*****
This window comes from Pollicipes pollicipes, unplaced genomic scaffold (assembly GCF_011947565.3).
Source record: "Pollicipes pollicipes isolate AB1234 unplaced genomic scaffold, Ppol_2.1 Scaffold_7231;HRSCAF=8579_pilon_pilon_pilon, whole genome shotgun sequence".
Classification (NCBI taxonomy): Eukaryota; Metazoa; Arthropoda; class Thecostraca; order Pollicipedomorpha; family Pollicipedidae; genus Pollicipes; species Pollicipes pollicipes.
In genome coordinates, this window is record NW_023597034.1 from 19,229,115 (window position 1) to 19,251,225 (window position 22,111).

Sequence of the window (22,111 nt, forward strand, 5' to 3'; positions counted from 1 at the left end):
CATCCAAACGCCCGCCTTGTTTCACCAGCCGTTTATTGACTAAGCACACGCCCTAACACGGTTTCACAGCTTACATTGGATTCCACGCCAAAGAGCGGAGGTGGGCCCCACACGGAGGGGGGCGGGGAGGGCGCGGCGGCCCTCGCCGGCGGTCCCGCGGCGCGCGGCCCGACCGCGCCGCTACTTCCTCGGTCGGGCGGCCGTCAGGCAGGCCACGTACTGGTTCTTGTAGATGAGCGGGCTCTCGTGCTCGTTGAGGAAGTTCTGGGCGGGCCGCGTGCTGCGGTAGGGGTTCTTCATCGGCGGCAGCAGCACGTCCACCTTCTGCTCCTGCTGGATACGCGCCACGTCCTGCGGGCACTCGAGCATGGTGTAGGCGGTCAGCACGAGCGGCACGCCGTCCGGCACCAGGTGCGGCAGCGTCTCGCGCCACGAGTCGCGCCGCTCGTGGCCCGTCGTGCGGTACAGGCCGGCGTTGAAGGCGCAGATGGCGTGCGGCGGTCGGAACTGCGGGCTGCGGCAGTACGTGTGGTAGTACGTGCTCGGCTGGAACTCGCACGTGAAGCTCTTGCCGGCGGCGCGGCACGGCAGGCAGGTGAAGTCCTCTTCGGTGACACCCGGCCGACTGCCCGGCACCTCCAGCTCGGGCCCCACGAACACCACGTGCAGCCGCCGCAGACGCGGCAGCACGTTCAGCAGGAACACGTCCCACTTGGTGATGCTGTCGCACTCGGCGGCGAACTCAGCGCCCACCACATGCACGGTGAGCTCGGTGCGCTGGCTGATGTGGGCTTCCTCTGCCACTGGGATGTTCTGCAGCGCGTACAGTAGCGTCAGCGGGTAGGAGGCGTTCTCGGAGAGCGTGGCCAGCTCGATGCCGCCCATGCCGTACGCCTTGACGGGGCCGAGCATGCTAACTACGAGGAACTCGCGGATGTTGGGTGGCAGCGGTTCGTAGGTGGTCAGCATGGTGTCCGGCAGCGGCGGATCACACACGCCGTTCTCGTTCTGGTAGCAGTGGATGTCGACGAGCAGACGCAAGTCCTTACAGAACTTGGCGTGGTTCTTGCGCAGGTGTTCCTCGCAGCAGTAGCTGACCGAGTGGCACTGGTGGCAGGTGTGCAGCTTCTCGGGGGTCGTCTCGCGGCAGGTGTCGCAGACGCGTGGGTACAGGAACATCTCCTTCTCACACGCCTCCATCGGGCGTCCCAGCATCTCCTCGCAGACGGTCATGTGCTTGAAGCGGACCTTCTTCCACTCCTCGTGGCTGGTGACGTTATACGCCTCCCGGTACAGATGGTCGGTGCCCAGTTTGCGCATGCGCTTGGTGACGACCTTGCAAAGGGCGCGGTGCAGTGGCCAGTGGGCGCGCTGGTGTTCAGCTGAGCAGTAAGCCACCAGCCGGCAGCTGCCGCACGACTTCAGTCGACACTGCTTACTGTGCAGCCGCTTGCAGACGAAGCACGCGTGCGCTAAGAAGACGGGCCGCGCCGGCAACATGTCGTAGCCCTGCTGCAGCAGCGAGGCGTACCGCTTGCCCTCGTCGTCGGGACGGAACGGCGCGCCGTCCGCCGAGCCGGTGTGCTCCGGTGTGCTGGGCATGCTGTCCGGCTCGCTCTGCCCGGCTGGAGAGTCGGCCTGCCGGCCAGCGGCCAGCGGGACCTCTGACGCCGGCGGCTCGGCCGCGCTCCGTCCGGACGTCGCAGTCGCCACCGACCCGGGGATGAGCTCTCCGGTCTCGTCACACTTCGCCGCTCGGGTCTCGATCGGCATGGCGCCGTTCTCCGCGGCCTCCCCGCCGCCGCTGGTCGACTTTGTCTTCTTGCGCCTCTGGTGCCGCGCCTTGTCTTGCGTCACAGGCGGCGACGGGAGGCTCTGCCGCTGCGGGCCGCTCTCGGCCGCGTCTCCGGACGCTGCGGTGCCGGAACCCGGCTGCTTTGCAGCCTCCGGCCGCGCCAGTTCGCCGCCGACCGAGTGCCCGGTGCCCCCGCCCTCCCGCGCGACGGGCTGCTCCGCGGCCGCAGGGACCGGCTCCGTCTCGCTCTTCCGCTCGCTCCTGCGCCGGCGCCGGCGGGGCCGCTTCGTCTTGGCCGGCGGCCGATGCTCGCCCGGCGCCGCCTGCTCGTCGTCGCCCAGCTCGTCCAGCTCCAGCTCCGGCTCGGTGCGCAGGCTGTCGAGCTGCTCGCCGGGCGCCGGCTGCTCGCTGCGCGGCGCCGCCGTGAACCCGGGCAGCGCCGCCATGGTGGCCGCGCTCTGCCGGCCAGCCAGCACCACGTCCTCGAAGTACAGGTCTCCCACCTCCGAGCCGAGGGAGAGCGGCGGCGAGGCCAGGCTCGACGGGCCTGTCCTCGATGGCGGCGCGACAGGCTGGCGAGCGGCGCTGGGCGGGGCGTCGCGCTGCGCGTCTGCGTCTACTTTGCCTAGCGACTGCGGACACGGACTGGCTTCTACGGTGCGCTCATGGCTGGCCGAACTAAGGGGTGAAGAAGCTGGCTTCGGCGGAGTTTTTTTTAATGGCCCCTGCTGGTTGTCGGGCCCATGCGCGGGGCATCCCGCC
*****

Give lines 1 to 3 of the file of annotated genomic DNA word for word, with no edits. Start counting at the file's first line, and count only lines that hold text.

This window comes from Pollicipes pollicipes, unplaced genomic scaffold (assembly GCF_011947565.3).
Source record: "Pollicipes pollicipes isolate AB1234 unplaced genomic scaffold, Ppol_2.1 Scaffold_7231;HRSCAF=8579_pilon_pilon_pilon, whole genome shotgun sequence".
Classification (NCBI taxonomy): Eukaryota; Metazoa; Arthropoda; class Thecostraca; order Pollicipedomorpha; family Pollicipedidae; genus Pollicipes; species Pollicipes pollicipes.